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The Problem With 'Breadwinners'

The term, which dates back to a time when America elevated to reverential status the woman-home/man-work ideal, implies that both parties can't contribute to a household's earnings.


When the Pew report on mothers who are breadwinners came out, I complained about calling wives “breadwinners” if they earn $1 more than their husbands:

A wife who earns $1 more than her husband for one year is not the “breadwinner” of the family. That’s not what made “traditional” men the breadwinners of their families — that image is of a long-term pattern in which the husband/father earns all or almost all of the money, which implies a more entrenched economic domination.

To elaborate a little, there are two issues here. One is empirical: Today’s female breadwinners are much less economically dominant than the classical male breadwinner—and even than the contemporary male breadwinner, as I will show. And second, conceptually breadwinner is not a majority-share concept determined by a fixed percentage of income, but an ideologically specific construction of family provision.

Let’s go back to the Pew data setup: heterogamously married couples with children under age 18 in the year 2011 (from Census data provided by IPUMS). In 23 percent of those couples the wife’s personal income is greater than her husband’s—that’s the big news, since it’s an increase from four percent half a century ago. This, to the Pew authors and media everywhere, makes her the “primary breadwinner,” or, in shortened form (as in their title), “breadwinner moms.” (That’s completely reasonable with single mothers, by the way; I’m just working on the married-couple side of the issue—just a short chasm away.)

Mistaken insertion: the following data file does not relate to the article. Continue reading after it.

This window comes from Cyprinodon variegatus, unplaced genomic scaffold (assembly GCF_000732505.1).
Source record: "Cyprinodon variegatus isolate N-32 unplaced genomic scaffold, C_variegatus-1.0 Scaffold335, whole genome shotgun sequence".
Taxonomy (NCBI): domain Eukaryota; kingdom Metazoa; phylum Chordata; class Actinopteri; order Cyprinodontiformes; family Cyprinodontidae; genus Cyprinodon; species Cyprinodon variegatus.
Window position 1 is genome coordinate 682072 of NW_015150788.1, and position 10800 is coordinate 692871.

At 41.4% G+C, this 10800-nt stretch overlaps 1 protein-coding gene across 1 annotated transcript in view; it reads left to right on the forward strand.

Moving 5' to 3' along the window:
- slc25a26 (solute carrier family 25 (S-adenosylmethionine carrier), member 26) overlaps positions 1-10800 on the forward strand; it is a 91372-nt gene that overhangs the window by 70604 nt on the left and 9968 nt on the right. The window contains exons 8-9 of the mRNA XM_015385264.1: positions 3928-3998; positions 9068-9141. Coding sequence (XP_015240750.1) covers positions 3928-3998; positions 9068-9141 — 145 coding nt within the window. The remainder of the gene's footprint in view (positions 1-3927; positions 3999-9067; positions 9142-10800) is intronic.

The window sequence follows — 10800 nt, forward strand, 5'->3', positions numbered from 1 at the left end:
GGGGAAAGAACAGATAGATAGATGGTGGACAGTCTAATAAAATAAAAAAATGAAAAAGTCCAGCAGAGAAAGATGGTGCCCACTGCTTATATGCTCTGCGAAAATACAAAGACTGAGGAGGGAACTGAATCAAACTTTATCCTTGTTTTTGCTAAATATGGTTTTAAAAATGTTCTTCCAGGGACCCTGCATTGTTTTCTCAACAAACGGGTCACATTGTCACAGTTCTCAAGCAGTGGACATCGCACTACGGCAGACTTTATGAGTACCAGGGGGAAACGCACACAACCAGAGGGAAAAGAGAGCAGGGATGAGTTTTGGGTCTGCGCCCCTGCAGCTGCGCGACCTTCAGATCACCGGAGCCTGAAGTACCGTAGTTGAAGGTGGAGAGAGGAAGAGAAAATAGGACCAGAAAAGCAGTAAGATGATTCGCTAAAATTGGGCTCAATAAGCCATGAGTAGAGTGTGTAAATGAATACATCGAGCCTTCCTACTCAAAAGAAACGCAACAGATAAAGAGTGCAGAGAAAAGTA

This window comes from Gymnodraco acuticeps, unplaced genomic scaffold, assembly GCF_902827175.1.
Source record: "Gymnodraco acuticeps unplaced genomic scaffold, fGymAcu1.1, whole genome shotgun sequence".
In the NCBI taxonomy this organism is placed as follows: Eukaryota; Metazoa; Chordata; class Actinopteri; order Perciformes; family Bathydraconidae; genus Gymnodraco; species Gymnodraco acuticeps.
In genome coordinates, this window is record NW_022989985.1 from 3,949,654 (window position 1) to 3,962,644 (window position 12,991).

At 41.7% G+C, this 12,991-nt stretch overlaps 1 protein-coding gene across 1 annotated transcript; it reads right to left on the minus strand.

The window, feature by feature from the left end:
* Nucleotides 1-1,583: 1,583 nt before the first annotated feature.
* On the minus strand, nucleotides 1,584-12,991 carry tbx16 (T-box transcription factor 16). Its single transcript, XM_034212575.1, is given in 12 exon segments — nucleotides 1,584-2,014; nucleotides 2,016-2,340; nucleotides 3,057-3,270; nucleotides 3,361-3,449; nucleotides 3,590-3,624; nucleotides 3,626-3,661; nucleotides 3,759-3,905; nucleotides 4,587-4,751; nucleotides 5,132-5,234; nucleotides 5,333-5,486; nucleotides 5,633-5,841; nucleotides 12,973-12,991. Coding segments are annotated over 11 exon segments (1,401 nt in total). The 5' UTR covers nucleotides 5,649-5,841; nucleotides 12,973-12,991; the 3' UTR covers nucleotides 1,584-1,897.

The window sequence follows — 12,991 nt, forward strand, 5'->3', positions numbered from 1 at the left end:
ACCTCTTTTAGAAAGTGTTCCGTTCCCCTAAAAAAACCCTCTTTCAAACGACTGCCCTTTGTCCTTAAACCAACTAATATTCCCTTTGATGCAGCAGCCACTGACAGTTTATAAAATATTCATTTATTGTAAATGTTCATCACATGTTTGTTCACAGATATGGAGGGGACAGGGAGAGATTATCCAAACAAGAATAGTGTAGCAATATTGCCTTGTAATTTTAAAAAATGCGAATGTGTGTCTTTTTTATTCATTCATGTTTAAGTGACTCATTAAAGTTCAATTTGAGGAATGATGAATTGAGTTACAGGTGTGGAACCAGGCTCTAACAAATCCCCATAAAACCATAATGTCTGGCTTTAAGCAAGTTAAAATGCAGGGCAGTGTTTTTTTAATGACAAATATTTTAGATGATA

The 50 percent+1 standard conceals that these male “breadwinners” are winning a greater share of the bread than are their female counterparts. Specifically, the average father-earning-more-than-his-wife earns 81 percent of the couple’s income; the average mother-earning-more-than-her-husband earns 69 percent of the couple’s income. Here is the distribution in more detail:


This shows that by far the most common situation for a female “breadwinner” is to be earning between 50 percent and 60 percent of the couple’s income—the case for 38 percent of such women. For the father “breadwinners,” though, the most common situation—for 28 percent of them—is to be earning all of the income, a situation that is three-times more common than the reverse.

Collapsing data into categories is essential for understanding the world. But putting these two groups into the same category and speaking as if they are equal is misleading.

This is especially problematic, I think, because of the historical connotation of the term breadwinner. The term dates back to 1821, says the Oxford English Dictionary. That’s from the heyday of America’s separate spheres ideology, which elevated to reverential status the woman-home/man-work ideal. Breadwinners in that Industrial Revolution era were not defined by earning one percent more than their wives. They earned all of the money, ideally (meaning, if their earnings were sufficient) but, just as importantly, they were the only one permanently working for pay outside the home. (JSTOR has references going back to the 1860s which confirm this usage.)

Modifying “breadwinner” with “primary” is better than not, but that subtlety has been completely lost in the media coverage. Consider these headlines from a Google news search:

• Huffington Post: All-Male Fox Panel Freaks Out About Female Breadwinners
• New York Times: U.S. Women on the Rise as Family Breadwinner
• ABC News: Record Number of Female Breadwinners, According to Pew

Further down there are some references to “primary breadwinners,” but that’s rare.

Maybe we should call those 100 percent-ers breadwinners, and call the ones closer to 50 percent breadsharers.

This post originally appeared onSociological Images, a Pacific Standard partner site.